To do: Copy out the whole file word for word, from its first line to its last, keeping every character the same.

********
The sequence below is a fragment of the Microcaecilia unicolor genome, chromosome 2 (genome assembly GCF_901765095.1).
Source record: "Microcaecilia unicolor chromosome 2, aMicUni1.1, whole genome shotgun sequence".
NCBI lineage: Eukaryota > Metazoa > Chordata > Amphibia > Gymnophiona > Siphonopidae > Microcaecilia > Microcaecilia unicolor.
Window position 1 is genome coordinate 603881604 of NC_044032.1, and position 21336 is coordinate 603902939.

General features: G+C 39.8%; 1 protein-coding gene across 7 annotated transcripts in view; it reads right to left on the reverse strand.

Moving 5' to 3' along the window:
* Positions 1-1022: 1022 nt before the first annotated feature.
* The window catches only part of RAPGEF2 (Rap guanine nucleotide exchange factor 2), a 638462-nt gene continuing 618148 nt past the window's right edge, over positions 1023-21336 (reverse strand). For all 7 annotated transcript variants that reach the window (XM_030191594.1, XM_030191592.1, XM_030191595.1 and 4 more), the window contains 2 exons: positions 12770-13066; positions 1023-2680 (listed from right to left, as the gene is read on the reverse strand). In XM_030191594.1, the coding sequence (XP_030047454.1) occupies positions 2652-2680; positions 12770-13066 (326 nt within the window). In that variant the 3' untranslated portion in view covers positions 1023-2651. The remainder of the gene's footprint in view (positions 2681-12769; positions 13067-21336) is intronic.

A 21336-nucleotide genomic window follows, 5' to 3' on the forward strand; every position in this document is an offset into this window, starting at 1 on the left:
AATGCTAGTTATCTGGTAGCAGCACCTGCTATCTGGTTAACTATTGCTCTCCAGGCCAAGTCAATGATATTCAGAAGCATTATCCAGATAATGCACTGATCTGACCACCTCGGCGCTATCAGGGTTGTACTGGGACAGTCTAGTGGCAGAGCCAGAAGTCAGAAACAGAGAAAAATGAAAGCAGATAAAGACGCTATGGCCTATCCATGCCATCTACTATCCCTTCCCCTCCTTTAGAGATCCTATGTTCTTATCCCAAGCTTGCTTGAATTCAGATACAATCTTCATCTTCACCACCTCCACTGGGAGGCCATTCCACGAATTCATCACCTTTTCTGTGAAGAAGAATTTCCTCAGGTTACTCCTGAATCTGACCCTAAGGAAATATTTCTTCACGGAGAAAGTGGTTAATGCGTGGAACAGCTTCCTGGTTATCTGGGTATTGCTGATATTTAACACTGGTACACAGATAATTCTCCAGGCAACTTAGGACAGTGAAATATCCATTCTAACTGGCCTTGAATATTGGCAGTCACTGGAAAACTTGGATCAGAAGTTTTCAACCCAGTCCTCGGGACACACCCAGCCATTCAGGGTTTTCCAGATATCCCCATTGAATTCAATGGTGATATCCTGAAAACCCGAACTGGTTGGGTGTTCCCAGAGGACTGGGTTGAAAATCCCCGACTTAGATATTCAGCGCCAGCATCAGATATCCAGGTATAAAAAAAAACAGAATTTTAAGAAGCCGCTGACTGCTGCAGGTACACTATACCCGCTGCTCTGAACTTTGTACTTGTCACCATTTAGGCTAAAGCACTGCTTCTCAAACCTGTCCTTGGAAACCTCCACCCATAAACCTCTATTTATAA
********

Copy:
The sequence below is a fragment of the Microcaecilia unicolor genome, chromosome 2 (genome assembly GCF_901765095.1).
Source record: "Microcaecilia unicolor chromosome 2, aMicUni1.1, whole genome shotgun sequence".
NCBI lineage: Eukaryota > Metazoa > Chordata > Amphibia > Gymnophiona > Siphonopidae > Microcaecilia > Microcaecilia unicolor.
Window position 1 is genome coordinate 603881604 of NC_044032.1, and position 21336 is coordinate 603902939.

General features: G+C 39.8%; 1 protein-coding gene across 7 annotated transcripts in view; it reads right to left on the reverse strand.

Moving 5' to 3' along the window:
* Positions 1-1022: 1022 nt before the first annotated feature.
* The window catches only part of RAPGEF2 (Rap guanine nucleotide exchange factor 2), a 638462-nt gene continuing 618148 nt past the window's right edge, over positions 1023-21336 (reverse strand). For all 7 annotated transcript variants that reach the window (XM_030191594.1, XM_030191592.1, XM_030191595.1 and 4 more), the window contains 2 exons: positions 12770-13066; positions 1023-2680 (listed from right to left, as the gene is read on the reverse strand). In XM_030191594.1, the coding sequence (XP_030047454.1) occupies positions 2652-2680; positions 12770-13066 (326 nt within the window). In that variant the 3' untranslated portion in view covers positions 1023-2651. The remainder of the gene's footprint in view (positions 2681-12769; positions 13067-21336) is intronic.

A 21336-nucleotide genomic window follows, 5' to 3' on the forward strand; every position in this document is an offset into this window, starting at 1 on the left:
AATGCTAGTTATCTGGTAGCAGCACCTGCTATCTGGTTAACTATTGCTCTCCAGGCCAAGTCAATGATATTCAGAAGCATTATCCAGATAATGCACTGATCTGACCACCTCGGCGCTATCAGGGTTGTACTGGGACAGTCTAGTGGCAGAGCCAGAAGTCAGAAACAGAGAAAAATGAAAGCAGATAAAGACGCTATGGCCTATCCATGCCATCTACTATCCCTTCCCCTCCTTTAGAGATCCTATGTTCTTATCCCAAGCTTGCTTGAATTCAGATACAATCTTCATCTTCACCACCTCCACTGGGAGGCCATTCCACGAATTCATCACCTTTTCTGTGAAGAAGAATTTCCTCAGGTTACTCCTGAATCTGACCCTAAGGAAATATTTCTTCACGGAGAAAGTGGTTAATGCGTGGAACAGCTTCCTGGTTATCTGGGTATTGCTGATATTTAACACTGGTACACAGATAATTCTCCAGGCAACTTAGGACAGTGAAATATCCATTCTAACTGGCCTTGAATATTGGCAGTCACTGGAAAACTTGGATCAGAAGTTTTCAACCCAGTCCTCGGGACACACCCAGCCATTCAGGGTTTTCCAGATATCCCCATTGAATTCAATGGTGATATCCTGAAAACCCGAACTGGTTGGGTGTTCCCAGAGGACTGGGTTGAAAATCCCCGACTTAGATATTCAGCGCCAGCATCAGATATCCAGGTATAAAAAAAAACAGAATTTTAAGAAGCCGCTGACTGCTGCAGGTACACTATACCCGCTGCTCTGAACTTTGTACTTGTCACCATTTAGGCTAAAGCACTGCTTCTCAAACCTGTCCTTGGAAACCTCCACCCATAAACCTCTATTTATAA